The Palmer United Party has been accused of breaching Tasmanian electoral laws by publishing the names and photos of political opponents without their consent. Clive Palmer said the law “was only directed at people who published, printed or distributed, and of course our party has not printed, published, or distributed anything—it’s all been done by the Hobart Mercury“. Palmer may have a point: while some rules extend to people who “permit or authorise another person to publish” material, section 196 is narrower. However, a letter sent directly to voters by Palmer also apparently breaches the law. He declared: “I intend to write another one tonight you know, because nobody is going to stop me as a Member of the House of Representative having a dialogue with the Australian people.” He suggested the High Court’s decisions on freedom of political communication would protect him: “There’s no legal problem. Any first-year lawyer can tell you that. You’ve only got to read the high court judgments on it and you’ve only got to read the Act.”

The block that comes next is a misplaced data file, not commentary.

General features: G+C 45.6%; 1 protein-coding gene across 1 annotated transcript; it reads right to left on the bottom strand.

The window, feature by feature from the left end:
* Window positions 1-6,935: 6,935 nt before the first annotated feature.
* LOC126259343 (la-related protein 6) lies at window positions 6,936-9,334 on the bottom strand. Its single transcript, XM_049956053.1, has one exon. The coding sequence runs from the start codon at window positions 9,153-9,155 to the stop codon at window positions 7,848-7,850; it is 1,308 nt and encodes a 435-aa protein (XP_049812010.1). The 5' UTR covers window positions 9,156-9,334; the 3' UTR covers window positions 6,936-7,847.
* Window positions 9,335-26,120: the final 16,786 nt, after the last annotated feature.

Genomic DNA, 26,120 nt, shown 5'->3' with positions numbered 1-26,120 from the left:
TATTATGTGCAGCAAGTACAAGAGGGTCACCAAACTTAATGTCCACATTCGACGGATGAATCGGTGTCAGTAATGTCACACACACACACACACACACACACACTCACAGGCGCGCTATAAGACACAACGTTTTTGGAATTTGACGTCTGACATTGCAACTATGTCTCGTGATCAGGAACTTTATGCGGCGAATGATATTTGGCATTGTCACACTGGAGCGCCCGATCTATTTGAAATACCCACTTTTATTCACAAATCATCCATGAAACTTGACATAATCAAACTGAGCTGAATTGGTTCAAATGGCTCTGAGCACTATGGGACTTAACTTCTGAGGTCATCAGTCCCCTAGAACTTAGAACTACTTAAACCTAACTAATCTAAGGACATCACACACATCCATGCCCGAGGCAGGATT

“In 2013 alone, NSW police responded to more than 40,000 mental health incidents; while in Victoria, the police apprehend one person every two hours and take them to hospital for assessment.” There is a concern that current police training and organisational structures lead to poor outcomes for people with mental illnesses.
The Commonwealth government has prepared a bill to expand police powers to seize unexplained wealth. However, critics say a single national scheme is required, although States are reluctant to give up their power.